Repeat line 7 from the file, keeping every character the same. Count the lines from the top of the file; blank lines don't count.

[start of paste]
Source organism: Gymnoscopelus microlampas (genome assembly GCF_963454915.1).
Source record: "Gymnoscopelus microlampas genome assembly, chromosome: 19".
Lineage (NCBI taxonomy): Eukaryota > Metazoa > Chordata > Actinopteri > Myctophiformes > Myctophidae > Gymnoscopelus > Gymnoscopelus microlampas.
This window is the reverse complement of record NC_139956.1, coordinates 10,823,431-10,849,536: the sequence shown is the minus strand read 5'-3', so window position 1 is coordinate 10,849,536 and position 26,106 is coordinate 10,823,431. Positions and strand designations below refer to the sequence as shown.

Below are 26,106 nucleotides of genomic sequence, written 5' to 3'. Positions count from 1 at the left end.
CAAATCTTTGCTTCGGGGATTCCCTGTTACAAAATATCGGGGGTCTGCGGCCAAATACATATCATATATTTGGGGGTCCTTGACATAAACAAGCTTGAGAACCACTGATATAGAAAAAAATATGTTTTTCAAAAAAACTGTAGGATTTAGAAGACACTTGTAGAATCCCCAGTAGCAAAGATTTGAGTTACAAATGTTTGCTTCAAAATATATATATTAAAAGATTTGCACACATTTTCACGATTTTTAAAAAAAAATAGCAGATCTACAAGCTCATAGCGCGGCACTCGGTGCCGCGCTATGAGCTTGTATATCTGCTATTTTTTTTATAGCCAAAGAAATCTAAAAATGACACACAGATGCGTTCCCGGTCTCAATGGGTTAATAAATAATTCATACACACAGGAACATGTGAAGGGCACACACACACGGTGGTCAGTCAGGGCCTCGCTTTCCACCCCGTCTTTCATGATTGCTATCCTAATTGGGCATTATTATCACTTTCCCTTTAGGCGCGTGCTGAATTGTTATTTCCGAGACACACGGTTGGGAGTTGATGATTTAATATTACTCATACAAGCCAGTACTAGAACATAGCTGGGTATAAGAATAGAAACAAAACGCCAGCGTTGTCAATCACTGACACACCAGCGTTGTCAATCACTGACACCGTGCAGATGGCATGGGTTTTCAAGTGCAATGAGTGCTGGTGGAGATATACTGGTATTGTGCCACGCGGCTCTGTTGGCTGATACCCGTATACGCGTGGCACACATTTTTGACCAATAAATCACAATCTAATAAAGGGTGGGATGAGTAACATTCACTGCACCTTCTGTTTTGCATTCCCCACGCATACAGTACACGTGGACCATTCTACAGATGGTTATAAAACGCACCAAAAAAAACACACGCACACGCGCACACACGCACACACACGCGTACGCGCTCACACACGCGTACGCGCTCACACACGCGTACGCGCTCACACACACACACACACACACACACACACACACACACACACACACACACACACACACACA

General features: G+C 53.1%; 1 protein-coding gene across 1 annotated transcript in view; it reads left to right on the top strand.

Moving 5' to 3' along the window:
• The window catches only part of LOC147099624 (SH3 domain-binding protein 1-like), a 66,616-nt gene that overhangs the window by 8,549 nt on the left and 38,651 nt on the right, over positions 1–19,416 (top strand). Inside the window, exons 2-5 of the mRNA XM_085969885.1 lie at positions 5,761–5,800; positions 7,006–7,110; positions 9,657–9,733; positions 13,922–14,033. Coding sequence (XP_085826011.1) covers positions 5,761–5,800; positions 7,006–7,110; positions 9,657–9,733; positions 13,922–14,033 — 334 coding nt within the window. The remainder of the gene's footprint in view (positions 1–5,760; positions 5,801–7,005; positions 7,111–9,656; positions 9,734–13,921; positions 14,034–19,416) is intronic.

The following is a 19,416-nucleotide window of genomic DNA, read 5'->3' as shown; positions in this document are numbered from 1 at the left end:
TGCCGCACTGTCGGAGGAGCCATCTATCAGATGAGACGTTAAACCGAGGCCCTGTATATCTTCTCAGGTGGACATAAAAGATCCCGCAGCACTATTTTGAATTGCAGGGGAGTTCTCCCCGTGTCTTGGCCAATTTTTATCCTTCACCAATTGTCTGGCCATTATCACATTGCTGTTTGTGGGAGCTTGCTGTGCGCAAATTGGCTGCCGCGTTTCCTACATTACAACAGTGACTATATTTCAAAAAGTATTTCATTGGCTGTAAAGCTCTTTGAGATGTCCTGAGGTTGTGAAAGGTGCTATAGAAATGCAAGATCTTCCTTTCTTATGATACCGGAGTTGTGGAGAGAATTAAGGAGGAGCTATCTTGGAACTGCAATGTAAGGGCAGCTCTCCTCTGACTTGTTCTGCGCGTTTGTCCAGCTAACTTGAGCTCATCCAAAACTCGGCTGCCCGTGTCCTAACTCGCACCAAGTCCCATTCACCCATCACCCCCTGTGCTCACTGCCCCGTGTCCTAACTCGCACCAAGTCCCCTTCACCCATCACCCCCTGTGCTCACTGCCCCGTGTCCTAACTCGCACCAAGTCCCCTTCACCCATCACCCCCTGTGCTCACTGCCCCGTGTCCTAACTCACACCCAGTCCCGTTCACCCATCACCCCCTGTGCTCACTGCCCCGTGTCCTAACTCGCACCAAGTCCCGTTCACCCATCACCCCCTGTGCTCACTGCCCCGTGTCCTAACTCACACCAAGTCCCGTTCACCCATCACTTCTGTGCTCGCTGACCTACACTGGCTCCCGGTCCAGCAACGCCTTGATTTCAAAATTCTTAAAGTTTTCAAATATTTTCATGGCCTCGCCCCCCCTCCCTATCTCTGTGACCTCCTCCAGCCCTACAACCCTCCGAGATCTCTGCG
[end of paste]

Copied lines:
General features: G+C 53.1%; 1 protein-coding gene across 1 annotated transcript in view; it reads left to right on the top strand.